Employees work at a welding workshop in a car factory in Weifang in China’s eastern Shandong province on Tuesday. Agence France-Presse
China’s factory activity picked up pace in June, official data showed on Tuesday, although analysts warned weak global demand and a potential coronavirus resurgence are weighing on its longer-term recovery.
The world’s second-largest economy has been whirring back to life after the virus and sweeping lockdowns prompted a near-halt in activity at the start of the year.
But economists caution that momentum may weaken in the second half of 2020 as key markets struggle to recover from the crisis and as orders for medical supplies abroad -- which have boosted exports -- peak and fall.
China’s Purchasing Managers’ Index (PMI), a key gauge of activity in factories, came in at 50.9 points in June, better than the 50.5 forecast in a Bloomberg News poll of analysts and up 0.3 points from May.
Anything above 50 is considered to show expansion.
The non-manufacturing PMI came in at 54.4 points from 53.6, according to the National Bureau of Statistics (NBS).
The readings will be welcomed as the economy slowly emerges from the disease, having shrunk in the first quarter for the first time in decades.
NBS senior statistician Zhao Qinghe noted that the surprise uptick came as “supply and demand continued to pick up” in June, while imports and exports are also looking better as major global markets restart their economies. But he warned there were still “uncertainties”, with the import and export indexes below the 50-mark and a larger number of small enterprises reporting a lack of orders.
Meanwhile, China’s central bank will cut the re-discount and re-lending rates by 25 basis points as of July 1, two sources with direct knowledge told Reuters on Tuesday, in a move that will reduce funding costs for smaller firms and rural sectors.
The Securities Times first reported the rate cuts.
The three-month relending rate for small firms and rural sectors will be cut to 1.95% while the six-month rate will be cut to 2.15% and the one-year rate will cut to 2.25%, the government-backed newspaper reported.
The rediscount rate will be cut by 0.25 percentage point to 2%, it said.
The central bank will also cut the re-lending rate related to financial stability by 50 basis points, it added.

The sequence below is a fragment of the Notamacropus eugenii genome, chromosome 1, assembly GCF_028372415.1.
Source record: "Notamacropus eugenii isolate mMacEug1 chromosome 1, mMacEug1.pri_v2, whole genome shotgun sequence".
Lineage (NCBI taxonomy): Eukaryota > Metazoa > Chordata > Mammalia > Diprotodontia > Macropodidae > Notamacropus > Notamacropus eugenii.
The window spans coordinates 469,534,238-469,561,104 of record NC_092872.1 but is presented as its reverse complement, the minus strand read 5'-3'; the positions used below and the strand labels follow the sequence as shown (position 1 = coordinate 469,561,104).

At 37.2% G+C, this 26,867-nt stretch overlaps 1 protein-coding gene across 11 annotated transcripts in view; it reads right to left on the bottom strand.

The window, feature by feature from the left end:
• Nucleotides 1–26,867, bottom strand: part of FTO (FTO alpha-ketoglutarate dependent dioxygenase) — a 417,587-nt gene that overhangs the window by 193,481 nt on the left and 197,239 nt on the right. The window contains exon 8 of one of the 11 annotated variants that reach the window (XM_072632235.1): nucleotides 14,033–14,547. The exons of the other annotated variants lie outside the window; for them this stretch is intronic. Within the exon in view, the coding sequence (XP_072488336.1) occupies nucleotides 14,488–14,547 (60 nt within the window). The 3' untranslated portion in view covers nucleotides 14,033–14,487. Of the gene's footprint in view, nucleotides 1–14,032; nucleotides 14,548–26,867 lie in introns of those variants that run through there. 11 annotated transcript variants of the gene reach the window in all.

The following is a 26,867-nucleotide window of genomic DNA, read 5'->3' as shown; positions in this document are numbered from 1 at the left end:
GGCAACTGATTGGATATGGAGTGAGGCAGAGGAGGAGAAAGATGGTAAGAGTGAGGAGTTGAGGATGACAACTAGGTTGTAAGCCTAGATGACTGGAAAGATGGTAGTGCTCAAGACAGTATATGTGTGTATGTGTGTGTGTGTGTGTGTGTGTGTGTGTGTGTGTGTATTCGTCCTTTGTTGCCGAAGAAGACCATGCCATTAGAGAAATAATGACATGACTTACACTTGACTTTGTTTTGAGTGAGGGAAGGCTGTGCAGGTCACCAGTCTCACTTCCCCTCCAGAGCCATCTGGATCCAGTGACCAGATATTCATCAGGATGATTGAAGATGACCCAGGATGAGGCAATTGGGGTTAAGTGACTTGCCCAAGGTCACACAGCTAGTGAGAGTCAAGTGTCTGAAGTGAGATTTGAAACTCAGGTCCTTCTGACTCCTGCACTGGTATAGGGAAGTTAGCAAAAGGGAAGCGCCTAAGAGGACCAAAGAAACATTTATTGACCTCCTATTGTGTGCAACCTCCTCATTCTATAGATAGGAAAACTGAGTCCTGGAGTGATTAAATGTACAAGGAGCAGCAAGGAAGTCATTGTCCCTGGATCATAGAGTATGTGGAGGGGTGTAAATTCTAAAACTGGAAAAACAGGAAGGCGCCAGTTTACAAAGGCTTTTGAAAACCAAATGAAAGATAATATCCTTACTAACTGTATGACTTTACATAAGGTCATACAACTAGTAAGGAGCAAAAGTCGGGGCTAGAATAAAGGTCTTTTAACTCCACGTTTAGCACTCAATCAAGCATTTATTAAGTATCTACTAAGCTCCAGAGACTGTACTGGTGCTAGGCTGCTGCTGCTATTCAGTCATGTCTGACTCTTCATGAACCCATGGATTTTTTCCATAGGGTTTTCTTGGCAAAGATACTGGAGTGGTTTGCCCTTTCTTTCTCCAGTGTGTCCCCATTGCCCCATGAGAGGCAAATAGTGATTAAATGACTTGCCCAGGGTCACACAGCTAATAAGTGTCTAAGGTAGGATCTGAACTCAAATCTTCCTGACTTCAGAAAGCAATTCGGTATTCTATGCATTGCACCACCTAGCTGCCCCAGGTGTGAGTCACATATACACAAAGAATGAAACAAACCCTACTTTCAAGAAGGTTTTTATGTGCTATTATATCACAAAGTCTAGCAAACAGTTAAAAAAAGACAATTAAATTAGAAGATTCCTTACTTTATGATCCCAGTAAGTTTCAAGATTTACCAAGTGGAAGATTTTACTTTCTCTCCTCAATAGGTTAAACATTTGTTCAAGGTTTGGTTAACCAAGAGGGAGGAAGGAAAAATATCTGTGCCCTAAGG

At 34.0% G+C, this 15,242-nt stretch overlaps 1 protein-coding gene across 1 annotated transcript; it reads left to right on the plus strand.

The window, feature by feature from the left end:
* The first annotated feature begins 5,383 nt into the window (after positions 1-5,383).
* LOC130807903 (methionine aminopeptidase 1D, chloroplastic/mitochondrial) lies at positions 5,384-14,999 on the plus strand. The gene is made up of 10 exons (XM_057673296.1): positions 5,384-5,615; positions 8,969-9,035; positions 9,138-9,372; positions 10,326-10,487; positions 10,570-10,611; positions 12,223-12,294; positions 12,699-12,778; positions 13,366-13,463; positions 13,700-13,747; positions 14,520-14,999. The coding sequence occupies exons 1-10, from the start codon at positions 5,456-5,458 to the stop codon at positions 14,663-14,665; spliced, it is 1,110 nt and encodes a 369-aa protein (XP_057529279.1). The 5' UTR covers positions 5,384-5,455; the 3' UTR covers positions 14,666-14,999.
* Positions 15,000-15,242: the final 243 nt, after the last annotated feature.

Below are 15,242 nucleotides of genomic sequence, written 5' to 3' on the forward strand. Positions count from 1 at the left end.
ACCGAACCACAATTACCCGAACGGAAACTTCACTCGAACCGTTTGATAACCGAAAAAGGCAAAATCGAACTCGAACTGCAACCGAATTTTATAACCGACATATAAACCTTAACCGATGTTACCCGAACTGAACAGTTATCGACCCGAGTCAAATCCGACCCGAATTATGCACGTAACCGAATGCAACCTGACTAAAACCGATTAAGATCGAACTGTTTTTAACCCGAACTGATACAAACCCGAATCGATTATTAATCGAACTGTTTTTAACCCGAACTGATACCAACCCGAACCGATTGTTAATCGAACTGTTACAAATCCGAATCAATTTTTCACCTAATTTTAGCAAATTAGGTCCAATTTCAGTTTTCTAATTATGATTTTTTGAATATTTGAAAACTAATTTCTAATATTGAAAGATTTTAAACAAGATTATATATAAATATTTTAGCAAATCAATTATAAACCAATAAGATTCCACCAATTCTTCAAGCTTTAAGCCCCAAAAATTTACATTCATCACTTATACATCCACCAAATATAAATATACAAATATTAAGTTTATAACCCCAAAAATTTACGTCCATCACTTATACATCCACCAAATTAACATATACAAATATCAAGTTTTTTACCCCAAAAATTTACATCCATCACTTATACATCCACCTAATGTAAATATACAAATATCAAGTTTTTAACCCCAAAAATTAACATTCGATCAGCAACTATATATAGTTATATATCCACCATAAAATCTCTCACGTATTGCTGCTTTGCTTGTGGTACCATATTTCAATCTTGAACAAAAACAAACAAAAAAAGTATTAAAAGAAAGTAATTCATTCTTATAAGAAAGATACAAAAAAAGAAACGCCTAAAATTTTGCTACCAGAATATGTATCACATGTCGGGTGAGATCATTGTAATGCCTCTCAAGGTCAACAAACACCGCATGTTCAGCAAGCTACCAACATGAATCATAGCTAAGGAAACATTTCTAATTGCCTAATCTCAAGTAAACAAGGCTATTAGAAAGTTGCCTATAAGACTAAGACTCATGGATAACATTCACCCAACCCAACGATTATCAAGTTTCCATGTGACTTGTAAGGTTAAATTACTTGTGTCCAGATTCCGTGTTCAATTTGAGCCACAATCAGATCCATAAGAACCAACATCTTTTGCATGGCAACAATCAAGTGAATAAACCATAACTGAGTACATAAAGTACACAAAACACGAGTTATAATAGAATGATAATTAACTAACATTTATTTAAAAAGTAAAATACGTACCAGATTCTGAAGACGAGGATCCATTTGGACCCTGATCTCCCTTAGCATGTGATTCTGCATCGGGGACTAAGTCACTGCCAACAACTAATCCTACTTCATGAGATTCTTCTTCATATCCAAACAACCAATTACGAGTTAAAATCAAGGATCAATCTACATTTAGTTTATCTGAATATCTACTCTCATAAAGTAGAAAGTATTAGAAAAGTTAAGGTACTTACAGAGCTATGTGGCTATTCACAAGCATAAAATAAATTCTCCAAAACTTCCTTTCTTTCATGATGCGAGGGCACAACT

Separately, Britain’s economy has suffered its biggest quarterly contraction for more than 40 years as the coronavirus pandemic slashed activity, revised official data showed on Tuesday.
Gross domestic product shrank 2.2 per cent in the first quarter, or January-March period, compared with the prior three months, the Office for National Statistics said in a statement giving a second estimate.
The initial figure given by the ONS showed a GDP contraction of 2.0 per cent in the first quarter, or worst reading since the global financial crisis in 2008.
Second-quarter data will show the full impact of coronavirus because Britain’s nationwide coronavirus lockdown was only imposed on March 23.
Recent official figures had showed UK economic activity crashed by a record 20.4 percent in April.
“Our more detailed picture of the economy in the first quarter showed... the largest quarterly fall since (the third quarter of) 1979,” said ONS deputy national statistician Jonathan Athow.
“All main sectors of the economy shrank significantly in March as the effects of the pandemic hit.”
Athow added however that “the sharp fall in consumer spending at the end of March led to a notable increase in households’ savings”.
This has been helped further by the government paying the bulk of private-sector workers’ wages during the pandemic to keep them in jobs.
Economists meanwhile anticipate a double-digit slump in output during the second quarter or April-June period, placing Britain in a technical recession.
The Bank of England has warned that COVID-19 paralysis could spark the nation’s worst recession in centuries, after the coronavirus slammed economies worldwide.
Earlier this month, the BoE unveiled an extra £100 billion ($126 billion, 112 billion euros) of cash stimulus to prop up Britain’s coronavirus-hit economy.
It had already reacted by slashing its main interest rate to a record-low 0.1 percent and pumping £200 billion into the economy to get retail banks lending to fragile businesses. European stock markets dipped on Tuesday on stubborn coronavirus fears, with London hit by a worse-than-expected UK growth contraction and gloomy corporate news from energy major Royal Dutch Shell.
London fell 0.5 per cent with sentiment dented also after officials reimposed lockdown measures in the central English city of Leicester. In the eurozone, Madrid and Milan each fell 0.3 per cent, while Paris flatlined and Frankfurt gained 0.3 per cent.
The British capital’s FTSE 100 index dropped after Shell unexpectedly warned it would take a vast charge of up to $22 billion owing to the recent oil price collapse caused by crashing demand.
The news sent Shell’s ‘A’ share price tumbling 2.5 per cent to 1,305.5 pence in London, while rival BP STOCK shed 1.7 per cent to 309.50 pence.
The Dow Jones Industrial Average was up 69 points, or 0.3%, at 25,664, as of 10:53am. Eastern time, and the Nasdaq composite was up 0.9%. Most STOCKs in the S&P 500 were higher, led by big gains for technology hardware companies.